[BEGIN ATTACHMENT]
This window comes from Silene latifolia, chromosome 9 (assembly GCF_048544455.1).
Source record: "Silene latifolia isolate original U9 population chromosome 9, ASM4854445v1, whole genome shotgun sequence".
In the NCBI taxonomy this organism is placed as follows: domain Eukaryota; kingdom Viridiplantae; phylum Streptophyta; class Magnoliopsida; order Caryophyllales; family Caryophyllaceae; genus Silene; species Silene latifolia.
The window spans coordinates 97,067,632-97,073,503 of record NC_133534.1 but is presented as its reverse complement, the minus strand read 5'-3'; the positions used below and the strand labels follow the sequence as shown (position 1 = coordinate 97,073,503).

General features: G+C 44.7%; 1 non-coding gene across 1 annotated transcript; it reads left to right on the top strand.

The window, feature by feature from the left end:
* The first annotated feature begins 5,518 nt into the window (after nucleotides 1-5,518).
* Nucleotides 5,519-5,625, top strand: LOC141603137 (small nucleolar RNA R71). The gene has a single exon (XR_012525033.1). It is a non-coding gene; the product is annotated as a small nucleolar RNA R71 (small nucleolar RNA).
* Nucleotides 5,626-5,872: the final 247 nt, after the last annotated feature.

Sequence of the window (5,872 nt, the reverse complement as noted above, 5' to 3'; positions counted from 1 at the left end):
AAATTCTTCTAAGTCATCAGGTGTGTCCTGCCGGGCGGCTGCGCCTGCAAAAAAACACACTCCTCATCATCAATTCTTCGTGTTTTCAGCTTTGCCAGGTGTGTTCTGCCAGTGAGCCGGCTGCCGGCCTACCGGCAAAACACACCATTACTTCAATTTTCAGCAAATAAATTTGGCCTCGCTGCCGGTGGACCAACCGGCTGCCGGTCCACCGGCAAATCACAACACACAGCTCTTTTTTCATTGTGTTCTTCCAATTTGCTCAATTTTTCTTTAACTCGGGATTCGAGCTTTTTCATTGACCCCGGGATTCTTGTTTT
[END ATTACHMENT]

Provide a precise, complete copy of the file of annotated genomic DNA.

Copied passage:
This window comes from Silene latifolia, chromosome 9 (assembly GCF_048544455.1).
Source record: "Silene latifolia isolate original U9 population chromosome 9, ASM4854445v1, whole genome shotgun sequence".
In the NCBI taxonomy this organism is placed as follows: domain Eukaryota; kingdom Viridiplantae; phylum Streptophyta; class Magnoliopsida; order Caryophyllales; family Caryophyllaceae; genus Silene; species Silene latifolia.
The window spans coordinates 97,067,632-97,073,503 of record NC_133534.1 but is presented as its reverse complement, the minus strand read 5'-3'; the positions used below and the strand labels follow the sequence as shown (position 1 = coordinate 97,073,503).

General features: G+C 44.7%; 1 non-coding gene across 1 annotated transcript; it reads left to right on the top strand.

The window, feature by feature from the left end:
* The first annotated feature begins 5,518 nt into the window (after nucleotides 1-5,518).
* Nucleotides 5,519-5,625, top strand: LOC141603137 (small nucleolar RNA R71). The gene has a single exon (XR_012525033.1). It is a non-coding gene; the product is annotated as a small nucleolar RNA R71 (small nucleolar RNA).
* Nucleotides 5,626-5,872: the final 247 nt, after the last annotated feature.

Sequence of the window (5,872 nt, the reverse complement as noted above, 5' to 3'; positions counted from 1 at the left end):
AAATTCTTCTAAGTCATCAGGTGTGTCCTGCCGGGCGGCTGCGCCTGCAAAAAAACACACTCCTCATCATCAATTCTTCGTGTTTTCAGCTTTGCCAGGTGTGTTCTGCCAGTGAGCCGGCTGCCGGCCTACCGGCAAAACACACCATTACTTCAATTTTCAGCAAATAAATTTGGCCTCGCTGCCGGTGGACCAACCGGCTGCCGGTCCACCGGCAAATCACAACACACAGCTCTTTTTTCATTGTGTTCTTCCAATTTGCTCAATTTTTCTTTAACTCGGGATTCGAGCTTTTTCATTGACCCCGGGATTCTTGTTTT